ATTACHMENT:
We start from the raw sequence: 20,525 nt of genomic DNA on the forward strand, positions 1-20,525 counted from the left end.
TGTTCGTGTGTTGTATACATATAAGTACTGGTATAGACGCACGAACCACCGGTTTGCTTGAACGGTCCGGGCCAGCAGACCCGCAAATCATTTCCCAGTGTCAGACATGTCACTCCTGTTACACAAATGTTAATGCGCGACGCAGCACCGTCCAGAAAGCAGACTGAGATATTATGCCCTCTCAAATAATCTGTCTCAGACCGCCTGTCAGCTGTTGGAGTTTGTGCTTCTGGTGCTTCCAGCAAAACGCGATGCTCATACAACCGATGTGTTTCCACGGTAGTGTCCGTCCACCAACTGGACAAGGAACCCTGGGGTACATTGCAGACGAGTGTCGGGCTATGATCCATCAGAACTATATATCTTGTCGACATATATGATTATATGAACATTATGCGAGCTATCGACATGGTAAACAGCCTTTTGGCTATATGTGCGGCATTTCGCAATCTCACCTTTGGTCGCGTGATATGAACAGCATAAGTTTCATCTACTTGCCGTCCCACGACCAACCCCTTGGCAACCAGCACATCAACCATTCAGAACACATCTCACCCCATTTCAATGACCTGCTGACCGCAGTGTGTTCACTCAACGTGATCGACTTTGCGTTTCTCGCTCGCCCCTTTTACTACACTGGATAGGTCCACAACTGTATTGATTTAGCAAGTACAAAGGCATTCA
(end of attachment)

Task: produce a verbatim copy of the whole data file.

We start from the raw sequence: 20,525 nt of genomic DNA on the forward strand, positions 1-20,525 counted from the left end.
TGTTCGTGTGTTGTATACATATAAGTACTGGTATAGACGCACGAACCACCGGTTTGCTTGAACGGTCCGGGCCAGCAGACCCGCAAATCATTTCCCAGTGTCAGACATGTCACTCCTGTTACACAAATGTTAATGCGCGACGCAGCACCGTCCAGAAAGCAGACTGAGATATTATGCCCTCTCAAATAATCTGTCTCAGACCGCCTGTCAGCTGTTGGAGTTTGTGCTTCTGGTGCTTCCAGCAAAACGCGATGCTCATACAACCGATGTGTTTCCACGGTAGTGTCCGTCCACCAACTGGACAAGGAACCCTGGGGTACATTGCAGACGAGTGTCGGGCTATGATCCATCAGAACTATATATCTTGTCGACATATATGATTATATGAACATTATGCGAGCTATCGACATGGTAAACAGCCTTTTGGCTATATGTGCGGCATTTCGCAATCTCACCTTTGGTCGCGTGATATGAACAGCATAAGTTTCATCTACTTGCCGTCCCACGACCAACCCCTTGGCAACCAGCACATCAACCATTCAGAACACATCTCACCCCATTTCAATGACCTGCTGACCGCAGTGTGTTCACTCAACGTGATCGACTTTGCGTTTCTCGCTCGCCCCTTTTACTACACTGGATAGGTCCACAACTGTATTGATTTAGCAAGTACAAAGGCATTCA